The Affordable Care Act (ACA) imposed significant penalties on taxpayers and their families who do not have ACA-compliant health insurance. Even though the tax reform removed these penalties after 2018, they still apply for this year and can be as high as the greater of $2,085 or 2.5% of the family’s household income. So, just about everyone is being forced to carry medical insurance, and it is probably one of your largest expenses. Even though the penalty is going away in 2019, it is important to understand how the health insurance expense is handled for tax purposes so you can get the most tax benefits possible.
Tag Archive for Affordable Care Act
Taxpayer Advocate Service Provides Self-Help Tools to Assist Taxpayers With Complex Affordable Care Act Requirements
With the open enrollment period for the Health Insurance Marketplace beginning November 1st, it is the appropriate time to remind taxpayers and preparers of the various Affordable Care Act (ACA) estimators the Taxpayer Advocate Service (TAS) has developed and made available to the public. Whether the taxpayer is an individual or employer, we have several tools available to assist in estimating credits and payments related to the ACA. Keep in mind that they only provide estimates, rather than accurate calculations, to use as a guide in making decisions regarding the taxpayer’s tax situation.
This is the first case I’ve seen dealing with application of the Affordable Care Act (ACA). Yes, we had cases in the U.S. Supreme Court dealing with legality of some of the taxes and mandates, but this July 12, 2017 decision from the U.S. Tax Court gets at application of the advance Premium Tax Credit (APTC). When an eligible person purchases health insurance on the exchange (such as Covered California), and their household income is 400% or less of the federal poverty line, they get a credit that can be applied to the monthly premiums (by having the government send the money directly to the insurance provider) or claimed when filing that year’s income tax return. Read more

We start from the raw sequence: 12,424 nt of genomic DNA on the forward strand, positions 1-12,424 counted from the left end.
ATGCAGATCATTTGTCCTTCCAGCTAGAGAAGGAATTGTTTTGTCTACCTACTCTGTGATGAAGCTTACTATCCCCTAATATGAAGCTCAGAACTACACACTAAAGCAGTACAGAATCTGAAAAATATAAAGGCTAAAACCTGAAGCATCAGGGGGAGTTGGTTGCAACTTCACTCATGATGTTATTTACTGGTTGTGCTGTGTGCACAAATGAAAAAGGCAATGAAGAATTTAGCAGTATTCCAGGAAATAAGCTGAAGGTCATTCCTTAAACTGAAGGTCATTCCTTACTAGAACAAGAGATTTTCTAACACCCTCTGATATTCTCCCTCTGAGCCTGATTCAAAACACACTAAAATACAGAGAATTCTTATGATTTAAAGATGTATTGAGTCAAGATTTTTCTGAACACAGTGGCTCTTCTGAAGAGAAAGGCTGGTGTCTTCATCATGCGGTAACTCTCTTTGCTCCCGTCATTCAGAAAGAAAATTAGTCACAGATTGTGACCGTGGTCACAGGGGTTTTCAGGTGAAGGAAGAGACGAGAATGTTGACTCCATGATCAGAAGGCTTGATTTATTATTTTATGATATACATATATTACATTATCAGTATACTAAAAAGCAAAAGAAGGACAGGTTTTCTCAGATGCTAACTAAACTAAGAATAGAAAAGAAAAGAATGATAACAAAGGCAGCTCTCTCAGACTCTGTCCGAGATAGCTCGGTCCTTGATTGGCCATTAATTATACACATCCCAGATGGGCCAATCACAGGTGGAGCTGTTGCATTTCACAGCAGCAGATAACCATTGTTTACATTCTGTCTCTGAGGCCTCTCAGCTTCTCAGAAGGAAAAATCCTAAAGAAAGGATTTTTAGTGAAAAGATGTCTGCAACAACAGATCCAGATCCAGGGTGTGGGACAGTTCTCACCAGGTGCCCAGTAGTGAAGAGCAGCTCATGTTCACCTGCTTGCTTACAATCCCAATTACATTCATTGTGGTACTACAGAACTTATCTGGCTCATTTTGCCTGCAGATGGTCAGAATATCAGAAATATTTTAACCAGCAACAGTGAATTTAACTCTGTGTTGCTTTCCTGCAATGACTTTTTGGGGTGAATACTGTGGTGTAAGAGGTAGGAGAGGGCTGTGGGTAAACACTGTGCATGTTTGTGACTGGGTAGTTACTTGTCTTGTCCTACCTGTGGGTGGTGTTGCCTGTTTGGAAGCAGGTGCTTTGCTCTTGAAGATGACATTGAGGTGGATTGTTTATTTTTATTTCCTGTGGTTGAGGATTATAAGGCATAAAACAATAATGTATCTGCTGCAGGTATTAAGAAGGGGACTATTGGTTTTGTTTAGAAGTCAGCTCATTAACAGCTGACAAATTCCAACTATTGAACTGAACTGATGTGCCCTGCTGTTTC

Lots of drama on possible repeal/repair of the Affordable Care Act with the House vote postponed to Friday (March 24) (see CNBC story). There are a lot of tax provisions in the ACA. I’ll share a list of created of them based on when they went into effect (and the Cadillac tax has not yet gone into effect). And one provision was only added in December 2016 via bi-partisan legislation!
The tax law is difficult to understand due to its numerous special rules. This is apparent on just about every news show about the House Republican/President Trump’s bill to replace/repair the Affordable Care Act (aka Obamacare). Last night, I saw a bit of a CNN town hall with HHS Secretary Tom Price. Questions were raised about the bill providing significant benefits to high income/wealthy individuals. In addition to repeal of the Net Investment Income Tax (Section 1411), a comment was made by the CNN reporter about repealing the ACA rule regarding a compensation limit on high compensation of health insurance companies.
The House Republican plan to repeal and replace the Affordable Care Act (aka Obamacare) that was released on March 6 omits something that the House Republican health reform blueprint of June 2016 said would be included. The missing item is a big one, that if modified, would make the tax law more equitable, reduce health care spending, raise revenue (that could be used to help those without insurance), and help a lot of people know what their health insurance costs.